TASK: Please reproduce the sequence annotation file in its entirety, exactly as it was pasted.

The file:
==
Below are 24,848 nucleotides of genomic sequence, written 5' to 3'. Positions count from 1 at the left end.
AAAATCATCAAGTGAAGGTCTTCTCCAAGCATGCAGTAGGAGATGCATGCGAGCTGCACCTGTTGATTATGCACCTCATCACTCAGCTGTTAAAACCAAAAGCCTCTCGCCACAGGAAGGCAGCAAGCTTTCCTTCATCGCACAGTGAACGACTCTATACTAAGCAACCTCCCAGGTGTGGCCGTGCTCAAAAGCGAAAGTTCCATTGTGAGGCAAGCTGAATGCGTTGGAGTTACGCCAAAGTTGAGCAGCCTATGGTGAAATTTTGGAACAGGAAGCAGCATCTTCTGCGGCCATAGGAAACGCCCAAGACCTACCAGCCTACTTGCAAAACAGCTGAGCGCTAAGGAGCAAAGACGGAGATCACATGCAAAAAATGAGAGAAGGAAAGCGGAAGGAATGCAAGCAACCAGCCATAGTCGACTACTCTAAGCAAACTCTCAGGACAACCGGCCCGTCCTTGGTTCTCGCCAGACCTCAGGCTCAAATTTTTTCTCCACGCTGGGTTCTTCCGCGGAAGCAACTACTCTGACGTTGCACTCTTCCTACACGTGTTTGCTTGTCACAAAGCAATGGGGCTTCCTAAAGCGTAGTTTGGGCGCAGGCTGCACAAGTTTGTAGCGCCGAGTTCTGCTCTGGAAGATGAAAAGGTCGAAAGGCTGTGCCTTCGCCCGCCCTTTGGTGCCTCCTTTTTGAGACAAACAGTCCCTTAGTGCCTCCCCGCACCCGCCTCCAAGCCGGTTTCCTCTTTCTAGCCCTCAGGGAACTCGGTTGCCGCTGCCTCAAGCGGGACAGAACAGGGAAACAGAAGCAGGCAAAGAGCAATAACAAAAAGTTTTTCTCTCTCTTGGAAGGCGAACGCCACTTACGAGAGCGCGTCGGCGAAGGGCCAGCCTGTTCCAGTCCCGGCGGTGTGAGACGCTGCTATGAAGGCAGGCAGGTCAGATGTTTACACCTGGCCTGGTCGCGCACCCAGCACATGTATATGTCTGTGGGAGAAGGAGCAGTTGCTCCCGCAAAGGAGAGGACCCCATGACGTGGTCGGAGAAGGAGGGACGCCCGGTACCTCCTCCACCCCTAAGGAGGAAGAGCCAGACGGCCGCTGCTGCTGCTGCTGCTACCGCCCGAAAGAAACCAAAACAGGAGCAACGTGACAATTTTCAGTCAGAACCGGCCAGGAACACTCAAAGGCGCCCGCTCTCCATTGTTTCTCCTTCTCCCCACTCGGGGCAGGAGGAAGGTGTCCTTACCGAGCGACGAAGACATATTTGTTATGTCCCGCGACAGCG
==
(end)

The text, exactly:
Below are 24,848 nucleotides of genomic sequence, written 5' to 3'. Positions count from 1 at the left end.
AAAATCATCAAGTGAAGGTCTTCTCCAAGCATGCAGTAGGAGATGCATGCGAGCTGCACCTGTTGATTATGCACCTCATCACTCAGCTGTTAAAACCAAAAGCCTCTCGCCACAGGAAGGCAGCAAGCTTTCCTTCATCGCACAGTGAACGACTCTATACTAAGCAACCTCCCAGGTGTGGCCGTGCTCAAAAGCGAAAGTTCCATTGTGAGGCAAGCTGAATGCGTTGGAGTTACGCCAAAGTTGAGCAGCCTATGGTGAAATTTTGGAACAGGAAGCAGCATCTTCTGCGGCCATAGGAAACGCCCAAGACCTACCAGCCTACTTGCAAAACAGCTGAGCGCTAAGGAGCAAAGACGGAGATCACATGCAAAAAATGAGAGAAGGAAAGCGGAAGGAATGCAAGCAACCAGCCATAGTCGACTACTCTAAGCAAACTCTCAGGACAACCGGCCCGTCCTTGGTTCTCGCCAGACCTCAGGCTCAAATTTTTTCTCCACGCTGGGTTCTTCCGCGGAAGCAACTACTCTGACGTTGCACTCTTCCTACACGTGTTTGCTTGTCACAAAGCAATGGGGCTTCCTAAAGCGTAGTTTGGGCGCAGGCTGCACAAGTTTGTAGCGCCGAGTTCTGCTCTGGAAGATGAAAAGGTCGAAAGGCTGTGCCTTCGCCCGCCCTTTGGTGCCTCCTTTTTGAGACAAACAGTCCCTTAGTGCCTCCCCGCACCCGCCTCCAAGCCGGTTTCCTCTTTCTAGCCCTCAGGGAACTCGGTTGCCGCTGCCTCAAGCGGGACAGAACAGGGAAACAGAAGCAGGCAAAGAGCAATAACAAAAAGTTTTTCTCTCTCTTGGAAGGCGAACGCCACTTACGAGAGCGCGTCGGCGAAGGGCCAGCCTGTTCCAGTCCCGGCGGTGTGAGACGCTGCTATGAAGGCAGGCAGGTCAGATGTTTACACCTGGCCTGGTCGCGCACCCAGCACATGTATATGTCTGTGGGAGAAGGAGCAGTTGCTCCCGCAAAGGAGAGGACCCCATGACGTGGTCGGAGAAGGAGGGACGCCCGGTACCTCCTCCACCCCTAAGGAGGAAGAGCCAGACGGCCGCTGCTGCTGCTGCTGCTACCGCCCGAAAGAAACCAAAACAGGAGCAACGTGACAATTTTCAGTCAGAACCGGCCAGGAACACTCAAAGGCGCCCGCTCTCCATTGTTTCTCCTTCTCCCCACTCGGGGCAGGAGGAAGGTGTCCTTACCGAGCGACGAAGACATATTTGTTATGTCCCGCGACAGCG